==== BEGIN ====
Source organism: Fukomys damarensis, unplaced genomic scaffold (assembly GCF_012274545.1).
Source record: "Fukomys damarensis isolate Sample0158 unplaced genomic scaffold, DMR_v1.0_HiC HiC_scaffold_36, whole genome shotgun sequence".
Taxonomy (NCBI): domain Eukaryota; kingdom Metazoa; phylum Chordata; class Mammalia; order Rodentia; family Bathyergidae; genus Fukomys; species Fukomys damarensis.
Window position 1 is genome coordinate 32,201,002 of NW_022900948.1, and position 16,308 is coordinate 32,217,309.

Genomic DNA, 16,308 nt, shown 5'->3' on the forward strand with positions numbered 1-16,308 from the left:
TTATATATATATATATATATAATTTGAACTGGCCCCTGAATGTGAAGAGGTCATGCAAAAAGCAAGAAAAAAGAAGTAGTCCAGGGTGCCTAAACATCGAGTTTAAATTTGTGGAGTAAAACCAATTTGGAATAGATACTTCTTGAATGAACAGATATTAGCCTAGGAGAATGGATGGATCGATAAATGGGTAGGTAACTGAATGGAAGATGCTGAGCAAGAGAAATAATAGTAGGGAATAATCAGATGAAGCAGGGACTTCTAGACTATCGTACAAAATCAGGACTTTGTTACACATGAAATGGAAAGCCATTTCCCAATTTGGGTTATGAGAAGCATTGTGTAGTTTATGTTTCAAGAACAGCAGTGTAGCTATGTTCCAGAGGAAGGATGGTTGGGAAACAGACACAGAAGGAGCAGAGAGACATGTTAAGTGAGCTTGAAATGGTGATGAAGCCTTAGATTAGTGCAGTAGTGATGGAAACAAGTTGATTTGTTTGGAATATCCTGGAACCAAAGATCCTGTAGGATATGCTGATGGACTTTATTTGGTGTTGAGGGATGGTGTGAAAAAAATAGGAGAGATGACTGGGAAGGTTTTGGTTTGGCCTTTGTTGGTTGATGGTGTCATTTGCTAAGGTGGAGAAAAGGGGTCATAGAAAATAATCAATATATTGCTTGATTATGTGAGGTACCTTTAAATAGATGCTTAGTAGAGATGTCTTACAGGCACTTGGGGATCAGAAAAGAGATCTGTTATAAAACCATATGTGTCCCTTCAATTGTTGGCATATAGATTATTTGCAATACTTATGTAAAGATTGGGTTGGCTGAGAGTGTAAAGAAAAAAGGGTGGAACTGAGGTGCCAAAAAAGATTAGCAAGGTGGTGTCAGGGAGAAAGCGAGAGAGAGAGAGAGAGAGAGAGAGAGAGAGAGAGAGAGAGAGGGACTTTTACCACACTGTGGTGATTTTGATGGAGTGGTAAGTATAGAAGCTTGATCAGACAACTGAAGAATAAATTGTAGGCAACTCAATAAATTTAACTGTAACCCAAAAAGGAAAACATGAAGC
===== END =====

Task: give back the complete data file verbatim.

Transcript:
Source organism: Fukomys damarensis, unplaced genomic scaffold (assembly GCF_012274545.1).
Source record: "Fukomys damarensis isolate Sample0158 unplaced genomic scaffold, DMR_v1.0_HiC HiC_scaffold_36, whole genome shotgun sequence".
Taxonomy (NCBI): domain Eukaryota; kingdom Metazoa; phylum Chordata; class Mammalia; order Rodentia; family Bathyergidae; genus Fukomys; species Fukomys damarensis.
Window position 1 is genome coordinate 32,201,002 of NW_022900948.1, and position 16,308 is coordinate 32,217,309.

Genomic DNA, 16,308 nt, shown 5'->3' on the forward strand with positions numbered 1-16,308 from the left:
TTATATATATATATATATATAATTTGAACTGGCCCCTGAATGTGAAGAGGTCATGCAAAAAGCAAGAAAAAAGAAGTAGTCCAGGGTGCCTAAACATCGAGTTTAAATTTGTGGAGTAAAACCAATTTGGAATAGATACTTCTTGAATGAACAGATATTAGCCTAGGAGAATGGATGGATCGATAAATGGGTAGGTAACTGAATGGAAGATGCTGAGCAAGAGAAATAATAGTAGGGAATAATCAGATGAAGCAGGGACTTCTAGACTATCGTACAAAATCAGGACTTTGTTACACATGAAATGGAAAGCCATTTCCCAATTTGGGTTATGAGAAGCATTGTGTAGTTTATGTTTCAAGAACAGCAGTGTAGCTATGTTCCAGAGGAAGGATGGTTGGGAAACAGACACAGAAGGAGCAGAGAGACATGTTAAGTGAGCTTGAAATGGTGATGAAGCCTTAGATTAGTGCAGTAGTGATGGAAACAAGTTGATTTGTTTGGAATATCCTGGAACCAAAGATCCTGTAGGATATGCTGATGGACTTTATTTGGTGTTGAGGGATGGTGTGAAAAAAATAGGAGAGATGACTGGGAAGGTTTTGGTTTGGCCTTTGTTGGTTGATGGTGTCATTTGCTAAGGTGGAGAAAAGGGGTCATAGAAAATAATCAATATATTGCTTGATTATGTGAGGTACCTTTAAATAGATGCTTAGTAGAGATGTCTTACAGGCACTTGGGGATCAGAAAAGAGATCTGTTATAAAACCATATGTGTCCCTTCAATTGTTGGCATATAGATTATTTGCAATACTTATGTAAAGATTGGGTTGGCTGAGAGTGTAAAGAAAAAAGGGTGGAACTGAGGTGCCAAAAAAGATTAGCAAGGTGGTGTCAGGGAGAAAGCGAGAGAGAGAGAGAGAGAGAGAGAGAGAGAGAGAGAGAGAGAGGGACTTTTACCACACTGTGGTGATTTTGATGGAGTGGTAAGTATAGAAGCTTGATCAGACAACTGAAGAATAAATTGTAGGCAACTCAATAAATTTAACTGTAACCCAAAAAGGAAAACATGAAGC